Popescu’s keen interest in the affectivity of film informs his directorial style, as he focuses on the technical aspects of production as much as the writing and acting. ‘I was heavily involved in the technical side, which I think the cameraman was pissed off about,’ he jokes.
I think you have to be involved in both, in the technical and the actors. The actors had a lot of leeway, especially compared to a lot of other scripts … it is important to trust the actors, and once you trust them you are kind of writing it with them.
Popescu discussed all the scenes with the cinematographer prior to shooting, but there were ongoing negotiations throughout production. ‘[If] what we were doing wasn’t working, we’d renegotiate it. Or if the cameraman said “You know what, I don’t think you should do that,” we would negotiate that.’
Berger and Popescu agree that they work together with a natural ease. ‘Stefan has got a very strong picture of what he wants,’ Berger explains. ‘I will do what needs to be done [and Stefan]’s good because I can consult with him.’ Berger cites dealing with behind-the-scenes issues as one of Popescu’s strengths, especially when personalities clash or exhaustion takes over – highly likely when people are working long hours for free. Though the filmmakers complement one another’s strengths and are accustomed to working together, Berger admits that ‘It’s not traditional.’ Popescu agrees:
We don’t work in a traditional model. Although Katherine’s the producer it doesn’t mean I am not making producing decisions. Also, by that same respect, [sometimes] she’ll come and whisper something to me – ‘Do you realise this is what’s going on right now? You better smarten up’ – and I’ll take that on.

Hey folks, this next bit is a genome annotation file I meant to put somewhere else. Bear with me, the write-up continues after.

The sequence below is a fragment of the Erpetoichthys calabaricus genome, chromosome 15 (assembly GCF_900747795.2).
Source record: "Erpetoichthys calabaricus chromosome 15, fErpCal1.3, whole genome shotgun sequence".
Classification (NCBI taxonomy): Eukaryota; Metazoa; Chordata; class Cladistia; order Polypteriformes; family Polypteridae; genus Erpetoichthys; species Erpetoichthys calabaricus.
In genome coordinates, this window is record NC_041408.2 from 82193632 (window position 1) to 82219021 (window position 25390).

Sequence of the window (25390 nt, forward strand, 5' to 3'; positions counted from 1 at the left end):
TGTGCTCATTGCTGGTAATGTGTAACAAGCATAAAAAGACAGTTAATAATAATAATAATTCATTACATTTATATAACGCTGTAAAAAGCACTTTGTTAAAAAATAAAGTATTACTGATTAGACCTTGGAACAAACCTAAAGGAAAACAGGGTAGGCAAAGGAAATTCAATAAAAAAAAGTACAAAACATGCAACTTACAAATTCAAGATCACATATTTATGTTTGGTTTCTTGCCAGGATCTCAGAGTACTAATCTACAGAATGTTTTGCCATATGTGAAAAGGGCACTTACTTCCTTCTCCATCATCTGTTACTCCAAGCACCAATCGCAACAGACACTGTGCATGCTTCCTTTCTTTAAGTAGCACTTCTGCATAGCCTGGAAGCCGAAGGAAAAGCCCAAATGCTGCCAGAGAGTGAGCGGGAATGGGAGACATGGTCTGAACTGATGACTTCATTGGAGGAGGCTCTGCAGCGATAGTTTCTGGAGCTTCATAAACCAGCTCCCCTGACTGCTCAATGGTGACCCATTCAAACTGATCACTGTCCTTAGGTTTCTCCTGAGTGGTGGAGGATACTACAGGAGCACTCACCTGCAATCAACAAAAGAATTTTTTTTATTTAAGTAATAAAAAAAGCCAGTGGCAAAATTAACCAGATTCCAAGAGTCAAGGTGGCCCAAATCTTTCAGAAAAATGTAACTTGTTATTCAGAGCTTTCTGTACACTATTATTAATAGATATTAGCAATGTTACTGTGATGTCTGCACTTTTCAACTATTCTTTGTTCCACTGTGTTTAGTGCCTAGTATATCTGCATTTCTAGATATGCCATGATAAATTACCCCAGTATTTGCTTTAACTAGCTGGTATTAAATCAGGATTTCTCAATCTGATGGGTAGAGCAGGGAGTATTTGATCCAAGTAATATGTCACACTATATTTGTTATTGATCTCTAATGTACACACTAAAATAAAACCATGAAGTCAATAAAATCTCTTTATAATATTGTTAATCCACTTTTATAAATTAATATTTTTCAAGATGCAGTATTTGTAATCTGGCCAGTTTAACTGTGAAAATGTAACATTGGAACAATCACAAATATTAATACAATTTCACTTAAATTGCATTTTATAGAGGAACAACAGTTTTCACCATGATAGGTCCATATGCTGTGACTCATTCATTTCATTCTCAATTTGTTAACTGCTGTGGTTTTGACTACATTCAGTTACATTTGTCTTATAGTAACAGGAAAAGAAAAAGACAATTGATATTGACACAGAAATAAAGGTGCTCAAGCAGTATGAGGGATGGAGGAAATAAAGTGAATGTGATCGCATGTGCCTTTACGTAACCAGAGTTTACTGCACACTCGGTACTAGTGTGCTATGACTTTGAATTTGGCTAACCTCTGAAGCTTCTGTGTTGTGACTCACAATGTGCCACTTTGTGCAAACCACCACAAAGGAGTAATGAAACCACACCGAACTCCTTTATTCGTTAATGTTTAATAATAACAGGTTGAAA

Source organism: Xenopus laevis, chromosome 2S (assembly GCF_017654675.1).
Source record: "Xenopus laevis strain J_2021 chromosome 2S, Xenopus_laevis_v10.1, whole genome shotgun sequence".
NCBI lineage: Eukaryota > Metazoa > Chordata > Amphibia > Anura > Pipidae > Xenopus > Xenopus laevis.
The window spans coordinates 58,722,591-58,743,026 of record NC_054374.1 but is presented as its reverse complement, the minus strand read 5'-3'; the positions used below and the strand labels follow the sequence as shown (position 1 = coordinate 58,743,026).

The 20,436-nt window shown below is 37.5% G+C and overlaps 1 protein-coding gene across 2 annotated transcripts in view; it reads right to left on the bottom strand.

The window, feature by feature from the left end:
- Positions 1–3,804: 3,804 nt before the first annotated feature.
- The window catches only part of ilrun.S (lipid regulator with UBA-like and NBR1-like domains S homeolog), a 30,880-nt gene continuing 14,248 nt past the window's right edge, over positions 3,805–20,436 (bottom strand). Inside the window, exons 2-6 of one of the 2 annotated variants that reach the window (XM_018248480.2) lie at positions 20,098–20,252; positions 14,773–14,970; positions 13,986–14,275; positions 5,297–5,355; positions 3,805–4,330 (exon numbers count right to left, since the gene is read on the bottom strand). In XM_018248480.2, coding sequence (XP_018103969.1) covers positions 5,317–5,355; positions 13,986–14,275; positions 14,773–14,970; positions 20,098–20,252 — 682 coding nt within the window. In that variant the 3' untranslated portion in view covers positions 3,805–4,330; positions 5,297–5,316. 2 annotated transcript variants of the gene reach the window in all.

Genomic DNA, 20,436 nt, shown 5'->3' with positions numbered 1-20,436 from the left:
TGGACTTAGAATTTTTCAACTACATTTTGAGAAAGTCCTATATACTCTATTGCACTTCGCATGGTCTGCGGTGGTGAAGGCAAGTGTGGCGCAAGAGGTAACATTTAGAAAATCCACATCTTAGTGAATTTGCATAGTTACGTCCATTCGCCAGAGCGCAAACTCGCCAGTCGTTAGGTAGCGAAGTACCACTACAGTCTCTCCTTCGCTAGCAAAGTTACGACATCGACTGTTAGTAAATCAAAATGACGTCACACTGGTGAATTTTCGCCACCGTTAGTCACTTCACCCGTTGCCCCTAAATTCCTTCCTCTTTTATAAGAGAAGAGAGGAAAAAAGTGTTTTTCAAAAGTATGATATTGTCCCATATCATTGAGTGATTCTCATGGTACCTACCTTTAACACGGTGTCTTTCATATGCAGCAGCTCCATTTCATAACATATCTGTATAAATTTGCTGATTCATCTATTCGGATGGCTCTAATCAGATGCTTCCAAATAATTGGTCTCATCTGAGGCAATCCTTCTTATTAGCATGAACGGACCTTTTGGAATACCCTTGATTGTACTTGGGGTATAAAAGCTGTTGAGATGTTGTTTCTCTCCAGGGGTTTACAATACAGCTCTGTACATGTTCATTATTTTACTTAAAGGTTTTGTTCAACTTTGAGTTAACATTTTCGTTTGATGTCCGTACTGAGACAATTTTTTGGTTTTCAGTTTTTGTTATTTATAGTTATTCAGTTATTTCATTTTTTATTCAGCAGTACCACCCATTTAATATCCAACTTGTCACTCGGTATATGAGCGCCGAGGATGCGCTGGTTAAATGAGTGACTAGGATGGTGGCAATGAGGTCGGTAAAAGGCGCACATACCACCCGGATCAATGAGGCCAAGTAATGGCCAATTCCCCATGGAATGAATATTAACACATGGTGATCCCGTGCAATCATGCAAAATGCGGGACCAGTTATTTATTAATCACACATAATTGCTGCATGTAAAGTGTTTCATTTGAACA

This relationship owes much to the success of their previous film. ‘We did learn early in Rosebery that too many cooks spoil the broth,’ says Berger. The two developed a system where issues or directions all go through Popescu. ‘We try to keep to that as much as possible,’ says Berger, ‘[because] it gets too messy otherwise.’
Shooting with a small close-knit crew was, Popescu notes, both beneficial and problematic:
When you know them and they’re on board 100 per cent, it’s good. [But] it’s a tough one – people aren’t getting paid, you all know each other, [and] certainly weird politics can come into it.
The alternative production methods the filmmakers embrace are demanding, and the director observes that this can be a pitfall.
I think that is a big problem about this kind of guerrilla/indie filmmaking. You’ve got to collect like-minded people, and it’s about that. In our situation, [we need] people who are anti-industry as well and that’s really hard. Inherently you have to be anti-industry because the way we work is anti-industry.
Both producer and director admit to learning much from the process of making Nude Study, with Berger wryly contemplating, ‘It would be interesting to see how it would work with a budget.’
While the production methods may seem startling to those more familiar with the bureaucratic treadmill of film funding, KPIs and clearly delineated production rules, the guerrilla methodology as espoused by Berger and Popescu works as an affirmation of an authentically personal cinema that, although thriving at the margins, seems to have all but vanished from the mainstream. For those motivated and willing to engage in film production, it offers the opportunity to produce films with an immediacy and velocity that is sadly lacking in much of the industry. Nude Study is a remarkable work that exemplifies low-budget personal Australian cinema that is making its mark on the global circuit.